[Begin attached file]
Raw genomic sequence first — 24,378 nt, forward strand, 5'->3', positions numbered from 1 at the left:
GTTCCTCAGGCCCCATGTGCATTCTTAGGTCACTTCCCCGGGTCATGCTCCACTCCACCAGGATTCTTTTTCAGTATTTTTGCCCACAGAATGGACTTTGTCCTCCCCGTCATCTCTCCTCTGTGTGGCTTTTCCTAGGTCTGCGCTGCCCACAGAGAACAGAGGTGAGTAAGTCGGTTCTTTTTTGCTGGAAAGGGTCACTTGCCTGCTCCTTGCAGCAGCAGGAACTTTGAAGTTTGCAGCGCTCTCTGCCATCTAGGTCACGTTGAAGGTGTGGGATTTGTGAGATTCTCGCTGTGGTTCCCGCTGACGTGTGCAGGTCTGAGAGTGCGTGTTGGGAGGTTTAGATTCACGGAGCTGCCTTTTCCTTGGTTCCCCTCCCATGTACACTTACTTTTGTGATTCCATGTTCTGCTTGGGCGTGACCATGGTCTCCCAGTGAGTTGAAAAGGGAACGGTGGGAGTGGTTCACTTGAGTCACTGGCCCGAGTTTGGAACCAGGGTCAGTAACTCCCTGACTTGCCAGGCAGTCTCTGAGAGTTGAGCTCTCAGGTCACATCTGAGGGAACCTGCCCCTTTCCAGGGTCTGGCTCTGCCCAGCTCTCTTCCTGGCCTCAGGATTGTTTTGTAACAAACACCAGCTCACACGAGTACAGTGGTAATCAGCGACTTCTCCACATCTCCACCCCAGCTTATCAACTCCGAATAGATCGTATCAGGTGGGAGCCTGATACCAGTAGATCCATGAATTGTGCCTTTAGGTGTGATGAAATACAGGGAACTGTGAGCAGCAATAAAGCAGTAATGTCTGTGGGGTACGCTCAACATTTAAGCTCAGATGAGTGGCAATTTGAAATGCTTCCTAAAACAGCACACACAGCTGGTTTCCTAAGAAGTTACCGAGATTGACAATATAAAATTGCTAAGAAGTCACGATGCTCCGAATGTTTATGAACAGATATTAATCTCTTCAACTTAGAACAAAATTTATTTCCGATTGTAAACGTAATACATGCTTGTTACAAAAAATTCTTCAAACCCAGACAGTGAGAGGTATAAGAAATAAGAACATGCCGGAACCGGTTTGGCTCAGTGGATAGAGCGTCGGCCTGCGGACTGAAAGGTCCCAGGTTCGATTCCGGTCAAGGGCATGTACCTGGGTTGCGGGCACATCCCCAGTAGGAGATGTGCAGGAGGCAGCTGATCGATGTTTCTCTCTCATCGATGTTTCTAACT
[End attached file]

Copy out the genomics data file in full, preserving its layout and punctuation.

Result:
Raw genomic sequence first — 24,378 nt, forward strand, 5'->3', positions numbered from 1 at the left:
GTTCCTCAGGCCCCATGTGCATTCTTAGGTCACTTCCCCGGGTCATGCTCCACTCCACCAGGATTCTTTTTCAGTATTTTTGCCCACAGAATGGACTTTGTCCTCCCCGTCATCTCTCCTCTGTGTGGCTTTTCCTAGGTCTGCGCTGCCCACAGAGAACAGAGGTGAGTAAGTCGGTTCTTTTTTGCTGGAAAGGGTCACTTGCCTGCTCCTTGCAGCAGCAGGAACTTTGAAGTTTGCAGCGCTCTCTGCCATCTAGGTCACGTTGAAGGTGTGGGATTTGTGAGATTCTCGCTGTGGTTCCCGCTGACGTGTGCAGGTCTGAGAGTGCGTGTTGGGAGGTTTAGATTCACGGAGCTGCCTTTTCCTTGGTTCCCCTCCCATGTACACTTACTTTTGTGATTCCATGTTCTGCTTGGGCGTGACCATGGTCTCCCAGTGAGTTGAAAAGGGAACGGTGGGAGTGGTTCACTTGAGTCACTGGCCCGAGTTTGGAACCAGGGTCAGTAACTCCCTGACTTGCCAGGCAGTCTCTGAGAGTTGAGCTCTCAGGTCACATCTGAGGGAACCTGCCCCTTTCCAGGGTCTGGCTCTGCCCAGCTCTCTTCCTGGCCTCAGGATTGTTTTGTAACAAACACCAGCTCACACGAGTACAGTGGTAATCAGCGACTTCTCCACATCTCCACCCCAGCTTATCAACTCCGAATAGATCGTATCAGGTGGGAGCCTGATACCAGTAGATCCATGAATTGTGCCTTTAGGTGTGATGAAATACAGGGAACTGTGAGCAGCAATAAAGCAGTAATGTCTGTGGGGTACGCTCAACATTTAAGCTCAGATGAGTGGCAATTTGAAATGCTTCCTAAAACAGCACACACAGCTGGTTTCCTAAGAAGTTACCGAGATTGACAATATAAAATTGCTAAGAAGTCACGATGCTCCGAATGTTTATGAACAGATATTAATCTCTTCAACTTAGAACAAAATTTATTTCCGATTGTAAACGTAATACATGCTTGTTACAAAAAATTCTTCAAACCCAGACAGTGAGAGGTATAAGAAATAAGAACATGCCGGAACCGGTTTGGCTCAGTGGATAGAGCGTCGGCCTGCGGACTGAAAGGTCCCAGGTTCGATTCCGGTCAAGGGCATGTACCTGGGTTGCGGGCACATCCCCAGTAGGAGATGTGCAGGAGGCAGCTGATCGATGTTTCTCTCTCATCGATGTTTCTAACT